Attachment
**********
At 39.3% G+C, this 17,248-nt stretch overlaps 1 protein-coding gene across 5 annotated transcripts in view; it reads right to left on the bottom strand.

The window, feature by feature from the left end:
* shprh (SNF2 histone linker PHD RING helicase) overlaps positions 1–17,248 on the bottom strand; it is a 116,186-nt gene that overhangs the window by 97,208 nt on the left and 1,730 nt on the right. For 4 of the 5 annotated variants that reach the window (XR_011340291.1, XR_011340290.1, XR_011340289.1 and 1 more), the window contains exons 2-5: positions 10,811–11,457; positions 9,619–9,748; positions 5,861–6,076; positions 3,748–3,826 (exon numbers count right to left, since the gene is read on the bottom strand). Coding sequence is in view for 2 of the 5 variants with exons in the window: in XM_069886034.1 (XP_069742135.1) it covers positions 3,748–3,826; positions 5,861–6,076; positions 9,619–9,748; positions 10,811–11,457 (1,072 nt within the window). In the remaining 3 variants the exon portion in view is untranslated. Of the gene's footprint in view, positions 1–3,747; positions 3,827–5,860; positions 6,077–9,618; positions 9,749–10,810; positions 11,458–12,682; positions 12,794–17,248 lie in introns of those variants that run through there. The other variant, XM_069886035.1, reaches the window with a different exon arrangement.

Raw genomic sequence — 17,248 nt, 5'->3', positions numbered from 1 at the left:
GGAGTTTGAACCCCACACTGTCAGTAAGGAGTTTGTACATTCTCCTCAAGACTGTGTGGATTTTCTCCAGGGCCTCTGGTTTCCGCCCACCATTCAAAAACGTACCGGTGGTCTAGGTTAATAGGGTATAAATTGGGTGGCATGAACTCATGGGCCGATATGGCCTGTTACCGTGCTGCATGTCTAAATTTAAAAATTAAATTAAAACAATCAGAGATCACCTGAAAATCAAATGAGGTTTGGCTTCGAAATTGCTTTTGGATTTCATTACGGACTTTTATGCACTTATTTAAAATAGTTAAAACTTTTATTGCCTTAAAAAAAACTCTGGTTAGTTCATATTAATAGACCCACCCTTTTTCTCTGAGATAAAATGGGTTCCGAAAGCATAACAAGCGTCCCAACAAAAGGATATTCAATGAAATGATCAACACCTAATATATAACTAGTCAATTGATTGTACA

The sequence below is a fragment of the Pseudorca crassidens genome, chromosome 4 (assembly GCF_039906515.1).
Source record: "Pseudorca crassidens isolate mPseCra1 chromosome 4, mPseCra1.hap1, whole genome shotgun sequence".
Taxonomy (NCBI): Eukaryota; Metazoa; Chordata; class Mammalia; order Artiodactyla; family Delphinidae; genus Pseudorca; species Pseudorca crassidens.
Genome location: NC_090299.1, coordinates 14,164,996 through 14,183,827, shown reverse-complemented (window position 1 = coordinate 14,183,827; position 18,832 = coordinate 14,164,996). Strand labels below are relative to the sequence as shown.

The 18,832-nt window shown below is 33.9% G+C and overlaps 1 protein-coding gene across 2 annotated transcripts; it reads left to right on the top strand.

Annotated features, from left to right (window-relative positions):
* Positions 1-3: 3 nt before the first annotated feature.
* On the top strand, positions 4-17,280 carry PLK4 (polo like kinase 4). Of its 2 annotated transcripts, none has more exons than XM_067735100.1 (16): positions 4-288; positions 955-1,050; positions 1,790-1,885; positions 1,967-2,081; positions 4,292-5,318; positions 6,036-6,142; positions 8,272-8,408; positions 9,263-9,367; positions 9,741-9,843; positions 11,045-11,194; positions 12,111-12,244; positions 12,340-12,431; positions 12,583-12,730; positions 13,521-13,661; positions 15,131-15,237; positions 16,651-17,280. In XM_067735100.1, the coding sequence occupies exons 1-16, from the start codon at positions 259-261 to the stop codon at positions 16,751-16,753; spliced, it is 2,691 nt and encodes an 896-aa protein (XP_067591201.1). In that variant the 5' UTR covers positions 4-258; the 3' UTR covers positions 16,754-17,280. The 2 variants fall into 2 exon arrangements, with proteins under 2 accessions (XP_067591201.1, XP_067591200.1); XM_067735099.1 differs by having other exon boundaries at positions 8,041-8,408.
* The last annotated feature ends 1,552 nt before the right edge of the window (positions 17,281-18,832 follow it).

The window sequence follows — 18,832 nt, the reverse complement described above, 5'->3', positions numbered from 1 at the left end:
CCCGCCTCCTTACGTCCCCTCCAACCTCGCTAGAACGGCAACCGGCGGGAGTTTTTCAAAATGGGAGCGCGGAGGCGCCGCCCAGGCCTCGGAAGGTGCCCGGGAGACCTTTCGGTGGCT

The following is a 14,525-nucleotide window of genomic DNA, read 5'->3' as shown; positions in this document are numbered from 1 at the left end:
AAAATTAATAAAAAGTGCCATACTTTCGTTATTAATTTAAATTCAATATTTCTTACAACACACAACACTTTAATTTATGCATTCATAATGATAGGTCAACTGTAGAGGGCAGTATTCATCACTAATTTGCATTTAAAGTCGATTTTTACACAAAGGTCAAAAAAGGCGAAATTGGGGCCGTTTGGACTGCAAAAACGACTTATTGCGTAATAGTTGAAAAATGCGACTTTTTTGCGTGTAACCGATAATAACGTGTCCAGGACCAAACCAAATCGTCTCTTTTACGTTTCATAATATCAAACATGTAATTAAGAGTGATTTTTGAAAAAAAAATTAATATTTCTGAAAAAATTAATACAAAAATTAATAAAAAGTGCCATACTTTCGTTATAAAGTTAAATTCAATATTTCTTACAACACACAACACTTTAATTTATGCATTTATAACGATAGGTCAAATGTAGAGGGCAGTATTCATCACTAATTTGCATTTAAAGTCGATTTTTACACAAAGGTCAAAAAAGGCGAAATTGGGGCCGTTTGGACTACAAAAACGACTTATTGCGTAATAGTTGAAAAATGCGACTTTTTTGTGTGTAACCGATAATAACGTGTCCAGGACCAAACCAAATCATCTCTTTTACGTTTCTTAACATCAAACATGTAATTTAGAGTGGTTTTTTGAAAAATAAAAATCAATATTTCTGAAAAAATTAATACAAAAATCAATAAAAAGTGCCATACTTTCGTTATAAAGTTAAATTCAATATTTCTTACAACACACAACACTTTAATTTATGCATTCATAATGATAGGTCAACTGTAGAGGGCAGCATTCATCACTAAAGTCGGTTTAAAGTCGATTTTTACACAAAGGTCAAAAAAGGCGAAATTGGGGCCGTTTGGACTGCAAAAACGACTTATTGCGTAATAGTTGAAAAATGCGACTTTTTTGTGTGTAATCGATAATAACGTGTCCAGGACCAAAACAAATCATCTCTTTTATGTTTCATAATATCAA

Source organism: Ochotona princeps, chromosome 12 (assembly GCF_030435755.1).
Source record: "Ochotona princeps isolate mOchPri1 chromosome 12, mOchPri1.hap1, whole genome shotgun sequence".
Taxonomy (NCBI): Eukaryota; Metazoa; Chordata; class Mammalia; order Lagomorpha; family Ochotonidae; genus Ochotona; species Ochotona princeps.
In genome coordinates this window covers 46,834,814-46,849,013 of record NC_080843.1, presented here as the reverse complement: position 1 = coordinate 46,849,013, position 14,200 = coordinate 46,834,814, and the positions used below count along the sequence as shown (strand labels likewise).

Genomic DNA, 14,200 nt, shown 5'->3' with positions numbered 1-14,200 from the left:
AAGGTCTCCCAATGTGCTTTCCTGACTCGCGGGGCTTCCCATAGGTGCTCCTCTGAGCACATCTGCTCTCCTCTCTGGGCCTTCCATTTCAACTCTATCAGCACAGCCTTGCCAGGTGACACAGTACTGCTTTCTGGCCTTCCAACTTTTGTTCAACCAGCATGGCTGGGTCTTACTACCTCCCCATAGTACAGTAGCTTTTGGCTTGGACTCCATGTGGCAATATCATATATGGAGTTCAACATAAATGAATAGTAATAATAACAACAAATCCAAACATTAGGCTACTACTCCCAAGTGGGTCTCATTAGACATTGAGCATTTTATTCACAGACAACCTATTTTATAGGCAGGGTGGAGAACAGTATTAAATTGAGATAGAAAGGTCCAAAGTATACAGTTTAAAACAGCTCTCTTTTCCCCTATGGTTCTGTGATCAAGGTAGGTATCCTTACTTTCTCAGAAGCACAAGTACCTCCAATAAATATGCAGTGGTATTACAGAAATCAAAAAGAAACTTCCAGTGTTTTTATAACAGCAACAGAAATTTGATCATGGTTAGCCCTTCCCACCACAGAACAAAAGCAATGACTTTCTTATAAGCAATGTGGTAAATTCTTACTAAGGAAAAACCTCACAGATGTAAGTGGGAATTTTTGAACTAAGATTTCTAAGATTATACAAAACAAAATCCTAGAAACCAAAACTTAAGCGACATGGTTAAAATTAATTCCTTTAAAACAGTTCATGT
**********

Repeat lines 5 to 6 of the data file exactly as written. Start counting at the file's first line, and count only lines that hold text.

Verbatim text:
GGAGTTTGAACCCCACACTGTCAGTAAGGAGTTTGTACATTCTCCTCAAGACTGTGTGGATTTTCTCCAGGGCCTCTGGTTTCCGCCCACCATTCAAAAACGTACCGGTGGTCTAGGTTAATAGGGTATAAATTGGGTGGCATGAACTCATGGGCCGATATGGCCTGTTACCGTGCTGCATGTCTAAATTTAAAAATTAAATTAAAACAATCAGAGATCACCTGAAAATCAAATGAGGTTTGGCTTCGAAATTGCTTTTGGATTTCATTACGGACTTTTATGCACTTATTTAAAATAGTTAAAACTTTTATTGCCTTAAAAAAAACTCTGGTTAGTTCATATTAATAGACCCACCCTTTTTCTCTGAGATAAAATGGGTTCCGAAAGCATAACAAGCGTCCCAACAAAAGGATATTCAATGAAATGATCAACACCTAATATATAACTAGTCAATTGATTGTACA

The sequence below is a fragment of the Pseudorca crassidens genome, chromosome 4 (assembly GCF_039906515.1).